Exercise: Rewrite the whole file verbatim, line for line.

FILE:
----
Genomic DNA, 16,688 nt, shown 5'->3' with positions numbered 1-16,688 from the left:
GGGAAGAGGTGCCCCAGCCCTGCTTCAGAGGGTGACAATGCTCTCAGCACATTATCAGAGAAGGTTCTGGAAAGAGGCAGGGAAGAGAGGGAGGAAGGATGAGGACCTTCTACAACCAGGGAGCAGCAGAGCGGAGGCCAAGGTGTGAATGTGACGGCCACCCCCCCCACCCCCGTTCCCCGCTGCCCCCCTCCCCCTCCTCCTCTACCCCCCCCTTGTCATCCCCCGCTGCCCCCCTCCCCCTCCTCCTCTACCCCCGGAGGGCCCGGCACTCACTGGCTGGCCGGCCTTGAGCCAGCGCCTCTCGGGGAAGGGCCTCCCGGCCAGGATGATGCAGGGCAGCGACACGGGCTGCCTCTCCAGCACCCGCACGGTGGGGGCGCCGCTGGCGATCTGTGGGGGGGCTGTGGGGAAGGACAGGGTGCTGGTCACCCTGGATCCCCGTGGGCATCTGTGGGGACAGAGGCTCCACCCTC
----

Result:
Genomic DNA, 16,688 nt, shown 5'->3' with positions numbered 1-16,688 from the left:
GGGAAGAGGTGCCCCAGCCCTGCTTCAGAGGGTGACAATGCTCTCAGCACATTATCAGAGAAGGTTCTGGAAAGAGGCAGGGAAGAGAGGGAGGAAGGATGAGGACCTTCTACAACCAGGGAGCAGCAGAGCGGAGGCCAAGGTGTGAATGTGACGGCCACCCCCCCCACCCCCGTTCCCCGCTGCCCCCCTCCCCCTCCTCCTCTACCCCCCCCTTGTCATCCCCCGCTGCCCCCCTCCCCCTCCTCCTCTACCCCCGGAGGGCCCGGCACTCACTGGCTGGCCGGCCTTGAGCCAGCGCCTCTCGGGGAAGGGCCTCCCGGCCAGGATGATGCAGGGCAGCGACACGGGCTGCCTCTCCAGCACCCGCACGGTGGGGGCGCCGCTGGCGATCTGTGGGGGGGCTGTGGGGAAGGACAGGGTGCTGGTCACCCTGGATCCCCGTGGGCATCTGTGGGGACAGAGGCTCCACCCTC